Many things went on at Unseen University and, regrettably, teaching had to be one of them. The faculty had long ago confronted this fact and had perfected various devices for avoiding it. But this was perfectly all right because, to be fair, so had the students. The system worked quite well and, as happens in such cases, had taken on the status of a tradition, Lectures clearly took place, because they were down there on the timetable in black and white. The fact that no-one attended was an irrelevant detail. It was occasionally maintained that this meant that the lectures did not in fact happen at all, but no-one ever attended them to find out if this was true. Anyway, it was argued (by the Reader in Woolly Thinking[4]) that lectures had taken place in essence, so that was all right, too. And therefore education at the University mostly worked by the age-old method of putting a lot of young people in the vicinity of a lot of books and hoping that something would pass from one to the other, while the actual young people put themselves in the vicinity of inns and taverns for exactly the same reason. It was the middle of the afternoon. The Chair of Indefinite Studies was giving a lecture in room 3B and therefore his presence asleep in front of the fire in the Uncommon Room was a technicality upon which no diplomatic man would comment. Ridcully kicked him on the shins. 'Ow!'

'Sorry to interrupt, Chair,' said Ridcully, in a very perfunctory way. 'God help me, I need the Council of Wizards. Where is everybody?' The Chair of Indefinite Studies rubbed his leg. 'I know the Lecturer in Recent Runes is giving a lecture in 3B,'[5] he said. 'But I don't know where he is. You know, that really hurt—'

'Round everyone up. My study. Ten minutes,' said Ridcully. He was a great believer in this approach. A less direct Archchancellor would have wandered around looking for everyone. His policy was to find one person and make their life difficult until every-thing happened the way he wanted it to.[6] Nothing in nature had that many feet. True, some things had that many legs - damp, wriggling things that live under rocks - but those weren't legs with feet, they were just legs that ended without ceremony. Something brighter than the shark might have been wary But '=' swung treacherously into play and shot it forward. That was its first mistake. In these circumstances, one mistake = oblivion.

Ridcully was waiting impatiently when, one by one, the senior wizards filed in from serious lecturing in room 3B. Senior wizards needed a lot of lecturing in order to digest their food. 'Everyone here?' he said. 'Right. Sit down. Listen carefully. Now . . . Vetinari hasn't had an albatross. It hasn't come all the way from the Counterweight Continent, and there isn't a strange message that we've got to obey, apparently. Follow me so far?' The senior wizards exchanged glances. 'I think we may be a shade unclear on the detail,' said the Dean. 'I was using diplomatic language.'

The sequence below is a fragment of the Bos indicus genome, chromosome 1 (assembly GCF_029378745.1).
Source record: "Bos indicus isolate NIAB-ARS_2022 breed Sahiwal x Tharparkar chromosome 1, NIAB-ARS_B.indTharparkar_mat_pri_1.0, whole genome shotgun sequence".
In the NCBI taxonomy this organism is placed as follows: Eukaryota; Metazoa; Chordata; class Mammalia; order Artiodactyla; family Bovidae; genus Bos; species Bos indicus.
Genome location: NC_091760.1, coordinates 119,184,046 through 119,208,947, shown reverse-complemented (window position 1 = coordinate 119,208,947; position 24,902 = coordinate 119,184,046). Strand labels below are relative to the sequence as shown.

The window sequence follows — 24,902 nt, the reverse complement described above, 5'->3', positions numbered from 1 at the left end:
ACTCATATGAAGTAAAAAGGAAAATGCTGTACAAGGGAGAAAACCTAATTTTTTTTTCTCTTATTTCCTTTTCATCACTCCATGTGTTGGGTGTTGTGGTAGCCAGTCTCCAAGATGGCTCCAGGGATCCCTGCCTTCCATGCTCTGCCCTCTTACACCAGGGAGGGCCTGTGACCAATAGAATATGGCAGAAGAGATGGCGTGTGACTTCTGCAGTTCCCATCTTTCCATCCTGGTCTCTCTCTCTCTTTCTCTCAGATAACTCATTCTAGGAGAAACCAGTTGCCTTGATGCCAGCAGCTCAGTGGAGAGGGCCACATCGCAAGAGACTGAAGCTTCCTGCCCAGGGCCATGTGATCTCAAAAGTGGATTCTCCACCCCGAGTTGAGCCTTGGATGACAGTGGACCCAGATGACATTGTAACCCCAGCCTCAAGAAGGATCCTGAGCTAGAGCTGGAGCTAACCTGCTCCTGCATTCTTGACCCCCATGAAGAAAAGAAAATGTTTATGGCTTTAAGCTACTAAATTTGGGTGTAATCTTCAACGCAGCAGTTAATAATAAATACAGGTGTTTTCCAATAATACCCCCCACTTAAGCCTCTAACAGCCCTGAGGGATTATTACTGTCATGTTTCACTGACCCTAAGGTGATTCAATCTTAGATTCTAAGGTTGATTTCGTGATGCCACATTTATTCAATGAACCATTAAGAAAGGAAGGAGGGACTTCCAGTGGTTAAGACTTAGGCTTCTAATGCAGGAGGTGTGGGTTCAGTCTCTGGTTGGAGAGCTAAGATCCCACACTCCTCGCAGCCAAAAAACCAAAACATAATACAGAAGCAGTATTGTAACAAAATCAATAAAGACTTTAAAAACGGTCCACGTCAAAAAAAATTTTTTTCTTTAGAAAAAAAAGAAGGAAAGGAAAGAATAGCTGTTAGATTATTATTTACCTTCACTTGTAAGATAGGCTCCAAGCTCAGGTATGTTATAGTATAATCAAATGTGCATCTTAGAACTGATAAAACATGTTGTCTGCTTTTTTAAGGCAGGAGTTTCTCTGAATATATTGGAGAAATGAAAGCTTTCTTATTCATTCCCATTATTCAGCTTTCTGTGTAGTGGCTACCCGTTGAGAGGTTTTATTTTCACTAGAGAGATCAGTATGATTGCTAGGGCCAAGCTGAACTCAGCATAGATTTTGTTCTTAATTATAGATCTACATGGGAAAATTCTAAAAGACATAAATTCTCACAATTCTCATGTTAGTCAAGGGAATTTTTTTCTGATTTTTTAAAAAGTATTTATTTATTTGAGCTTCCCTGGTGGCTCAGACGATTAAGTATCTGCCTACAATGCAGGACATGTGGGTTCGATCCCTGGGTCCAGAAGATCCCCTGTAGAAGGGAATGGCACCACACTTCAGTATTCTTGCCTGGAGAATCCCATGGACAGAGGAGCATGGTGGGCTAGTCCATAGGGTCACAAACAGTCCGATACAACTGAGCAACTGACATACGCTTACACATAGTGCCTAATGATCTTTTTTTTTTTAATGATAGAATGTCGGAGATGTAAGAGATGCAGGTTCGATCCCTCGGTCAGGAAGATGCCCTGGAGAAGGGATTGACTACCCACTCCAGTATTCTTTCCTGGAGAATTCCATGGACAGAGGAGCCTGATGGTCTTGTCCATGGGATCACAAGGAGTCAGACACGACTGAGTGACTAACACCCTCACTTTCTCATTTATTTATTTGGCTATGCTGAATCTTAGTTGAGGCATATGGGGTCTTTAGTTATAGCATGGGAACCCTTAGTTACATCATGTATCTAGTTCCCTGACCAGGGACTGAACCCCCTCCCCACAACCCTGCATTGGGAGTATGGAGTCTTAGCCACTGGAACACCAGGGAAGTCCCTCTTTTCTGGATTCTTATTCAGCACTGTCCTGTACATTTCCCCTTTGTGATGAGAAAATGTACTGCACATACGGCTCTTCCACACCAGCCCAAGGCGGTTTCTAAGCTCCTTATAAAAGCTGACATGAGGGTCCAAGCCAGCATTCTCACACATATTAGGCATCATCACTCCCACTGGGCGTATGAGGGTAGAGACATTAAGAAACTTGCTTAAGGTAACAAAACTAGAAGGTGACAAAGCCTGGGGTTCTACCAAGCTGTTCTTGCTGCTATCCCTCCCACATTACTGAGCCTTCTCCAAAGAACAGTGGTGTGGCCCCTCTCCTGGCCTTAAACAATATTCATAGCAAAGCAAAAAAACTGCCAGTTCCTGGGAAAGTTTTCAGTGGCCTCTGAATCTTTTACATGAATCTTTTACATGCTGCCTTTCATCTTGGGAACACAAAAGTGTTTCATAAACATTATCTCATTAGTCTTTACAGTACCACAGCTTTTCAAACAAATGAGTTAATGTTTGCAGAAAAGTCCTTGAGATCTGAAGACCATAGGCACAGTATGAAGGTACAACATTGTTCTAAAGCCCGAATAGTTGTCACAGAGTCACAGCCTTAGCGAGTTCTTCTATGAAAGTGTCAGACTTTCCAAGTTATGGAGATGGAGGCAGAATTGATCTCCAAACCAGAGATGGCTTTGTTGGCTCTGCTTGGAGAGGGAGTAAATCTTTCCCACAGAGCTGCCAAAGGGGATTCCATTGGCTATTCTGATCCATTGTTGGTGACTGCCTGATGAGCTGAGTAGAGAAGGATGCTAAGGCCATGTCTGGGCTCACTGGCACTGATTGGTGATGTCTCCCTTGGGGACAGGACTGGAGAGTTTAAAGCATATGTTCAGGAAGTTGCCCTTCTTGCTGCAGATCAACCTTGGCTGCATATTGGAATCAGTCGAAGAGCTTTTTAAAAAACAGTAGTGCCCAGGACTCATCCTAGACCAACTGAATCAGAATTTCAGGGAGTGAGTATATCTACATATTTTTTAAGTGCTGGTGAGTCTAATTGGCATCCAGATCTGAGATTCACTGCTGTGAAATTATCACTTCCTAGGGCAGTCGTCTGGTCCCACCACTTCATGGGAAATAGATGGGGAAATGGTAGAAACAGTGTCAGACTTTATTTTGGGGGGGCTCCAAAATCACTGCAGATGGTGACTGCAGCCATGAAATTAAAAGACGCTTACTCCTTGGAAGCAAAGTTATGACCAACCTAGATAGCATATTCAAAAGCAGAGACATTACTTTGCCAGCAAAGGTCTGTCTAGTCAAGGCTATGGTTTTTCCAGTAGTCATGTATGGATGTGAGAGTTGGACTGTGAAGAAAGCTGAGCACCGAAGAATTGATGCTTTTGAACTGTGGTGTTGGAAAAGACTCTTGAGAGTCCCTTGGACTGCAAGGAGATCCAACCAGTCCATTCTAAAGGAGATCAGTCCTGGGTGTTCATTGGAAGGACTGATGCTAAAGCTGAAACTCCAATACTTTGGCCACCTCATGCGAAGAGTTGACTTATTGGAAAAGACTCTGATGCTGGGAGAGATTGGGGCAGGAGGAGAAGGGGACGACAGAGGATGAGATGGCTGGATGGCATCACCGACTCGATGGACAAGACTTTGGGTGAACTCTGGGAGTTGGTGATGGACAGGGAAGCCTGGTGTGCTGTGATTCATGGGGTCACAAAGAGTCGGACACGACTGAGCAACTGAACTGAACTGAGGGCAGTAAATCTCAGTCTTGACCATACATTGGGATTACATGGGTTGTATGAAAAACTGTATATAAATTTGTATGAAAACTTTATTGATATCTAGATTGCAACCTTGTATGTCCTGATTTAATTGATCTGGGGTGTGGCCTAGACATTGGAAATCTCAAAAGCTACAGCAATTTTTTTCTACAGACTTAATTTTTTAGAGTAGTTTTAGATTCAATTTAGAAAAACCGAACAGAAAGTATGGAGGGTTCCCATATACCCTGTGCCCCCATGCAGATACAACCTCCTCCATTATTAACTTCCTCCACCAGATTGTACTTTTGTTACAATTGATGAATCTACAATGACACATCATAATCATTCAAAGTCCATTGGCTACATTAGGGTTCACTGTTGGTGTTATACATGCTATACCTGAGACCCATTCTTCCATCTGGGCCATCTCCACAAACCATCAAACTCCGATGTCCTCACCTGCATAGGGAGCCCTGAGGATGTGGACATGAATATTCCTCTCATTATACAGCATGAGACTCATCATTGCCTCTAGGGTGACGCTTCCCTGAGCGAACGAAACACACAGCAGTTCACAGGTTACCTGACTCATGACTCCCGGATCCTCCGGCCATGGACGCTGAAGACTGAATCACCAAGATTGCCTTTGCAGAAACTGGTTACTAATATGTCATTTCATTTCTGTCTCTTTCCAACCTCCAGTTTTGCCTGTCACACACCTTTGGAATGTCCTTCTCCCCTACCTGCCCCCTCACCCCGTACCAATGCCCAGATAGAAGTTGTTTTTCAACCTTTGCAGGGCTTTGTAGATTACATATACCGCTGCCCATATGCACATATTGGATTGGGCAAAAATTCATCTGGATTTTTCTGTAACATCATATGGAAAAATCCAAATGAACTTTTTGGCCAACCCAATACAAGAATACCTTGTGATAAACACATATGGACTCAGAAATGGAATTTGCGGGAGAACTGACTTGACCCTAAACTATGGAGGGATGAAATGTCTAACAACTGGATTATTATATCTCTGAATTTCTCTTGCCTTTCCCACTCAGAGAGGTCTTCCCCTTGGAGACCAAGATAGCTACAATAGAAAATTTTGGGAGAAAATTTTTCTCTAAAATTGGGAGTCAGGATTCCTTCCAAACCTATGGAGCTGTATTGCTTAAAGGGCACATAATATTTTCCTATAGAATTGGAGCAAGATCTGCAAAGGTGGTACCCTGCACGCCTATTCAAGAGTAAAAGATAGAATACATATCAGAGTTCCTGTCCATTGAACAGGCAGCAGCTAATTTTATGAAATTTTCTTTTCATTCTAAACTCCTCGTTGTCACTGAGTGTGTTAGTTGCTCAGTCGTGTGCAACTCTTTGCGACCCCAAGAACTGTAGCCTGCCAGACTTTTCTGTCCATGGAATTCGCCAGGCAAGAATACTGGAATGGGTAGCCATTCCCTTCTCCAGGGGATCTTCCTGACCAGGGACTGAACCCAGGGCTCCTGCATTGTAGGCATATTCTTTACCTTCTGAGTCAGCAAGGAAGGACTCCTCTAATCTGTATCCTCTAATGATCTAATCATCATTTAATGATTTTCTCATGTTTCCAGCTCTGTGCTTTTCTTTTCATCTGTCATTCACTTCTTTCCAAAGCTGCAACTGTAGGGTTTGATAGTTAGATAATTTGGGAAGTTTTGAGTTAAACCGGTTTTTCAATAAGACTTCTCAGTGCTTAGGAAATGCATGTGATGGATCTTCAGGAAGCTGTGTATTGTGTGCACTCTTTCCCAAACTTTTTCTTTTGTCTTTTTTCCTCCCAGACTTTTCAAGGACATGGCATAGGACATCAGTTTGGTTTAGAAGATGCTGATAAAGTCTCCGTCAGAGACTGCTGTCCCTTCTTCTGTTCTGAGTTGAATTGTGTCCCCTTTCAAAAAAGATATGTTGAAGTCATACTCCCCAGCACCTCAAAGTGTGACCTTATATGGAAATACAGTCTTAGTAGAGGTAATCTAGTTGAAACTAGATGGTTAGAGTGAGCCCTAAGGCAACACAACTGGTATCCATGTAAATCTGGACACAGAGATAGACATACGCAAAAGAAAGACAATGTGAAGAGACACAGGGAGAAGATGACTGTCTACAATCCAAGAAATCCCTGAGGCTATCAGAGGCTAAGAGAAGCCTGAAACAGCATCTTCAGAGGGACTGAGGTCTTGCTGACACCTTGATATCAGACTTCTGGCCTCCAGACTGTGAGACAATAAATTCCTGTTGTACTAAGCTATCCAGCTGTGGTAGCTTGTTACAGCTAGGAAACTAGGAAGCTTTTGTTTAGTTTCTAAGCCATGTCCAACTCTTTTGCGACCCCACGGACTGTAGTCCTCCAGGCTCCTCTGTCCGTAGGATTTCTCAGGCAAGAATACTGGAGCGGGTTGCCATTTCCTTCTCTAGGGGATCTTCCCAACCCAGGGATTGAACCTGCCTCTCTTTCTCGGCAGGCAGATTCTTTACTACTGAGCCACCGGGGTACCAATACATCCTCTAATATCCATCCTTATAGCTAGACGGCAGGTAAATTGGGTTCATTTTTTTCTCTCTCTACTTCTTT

'Could you, perhaps, try to be a little more indiscreet?'

'We've got to send a wizard to the Counterweight Continent,' said Ridcully. 'And we've got to do it by teatime. Someone's asked for a Great Wizard and it seems we've got to send one. Only they spell it Wizzard—'


'Yes, Librarian?' Unseen University's Librarian, who had been doz-ing with his head on the table, was suddenly sitting bolt upright. Then he pushed back his chair and, arms waving wildly for balance, left the room at a bow-legged run. 'Probably remembered an overdue book,' said the Dean. He lowered his voice. 'Am I alone in thinking, by the way, that it doesn't add to the status of this University to have an ape on the faculty?'

'Yes,' said Ridcully flatly. 'You are. We've got the only librarian who can rip off your arm with his leg. People respect that. Only the other day the head of the Thieves' Guild was asking me if we could turn their librarian into an ape and, besides, he's the only one of you buggers who stays awake more'n an hour a day. Anyway—'

'Well, I find it embarrassing,' said the Dean. 'Also, he's not a proper orang-utan. I've been reading a book. It says a dominant male should have huge cheek pads. Has he got huge cheek pads? I don't thrnk so. And—'

'Shut up, Dean,' said Ridcully, 'or I won't let you go to the Counterweight Continent.'

'I don't see what raising a perfectly valid - What?'

'They're asking for the Great Wizzard,' said Ridcully. 'And I immediately thought of you.' As the only man I know who can sit on two chairs at the same time, he added silently. 'The Empire?' squeaked the Dean. 'Me? But they hate foreigners!'

'So do you. You should get on famously.'

'It's six thousand miles!' said the Dean, trying a new tack. 'Everyone knows you can't get that far by magic.'

'Er. As a matter of fact you can, I think,' said a voice from the other end of the table. They all looked at Ponder Stibbons, the youngest and most depressingly keen member of the faculty He was holding a complicated mechanism of sliding wooden bars and peering at the other wizards over the top of it. 'Er. Shouldn't be too much of a problem,' he added. 'People used to think it was, but I'm pretty sure it's all a matter of energy absorption and attention to relative velocities.' The statement was followed with the kind of mystified and suspicious silence that generally succeeded one of his remarks. 'Relative velocities,' said Ridcully. 'Yes, Archchancellor.' Ponder looked down at his prototype slide rule and waited. He knew that Ridcully would feel it necessary to add a comment at this point in order to demonstrate that he'd grasped something. 'My mother could move like lightning when—'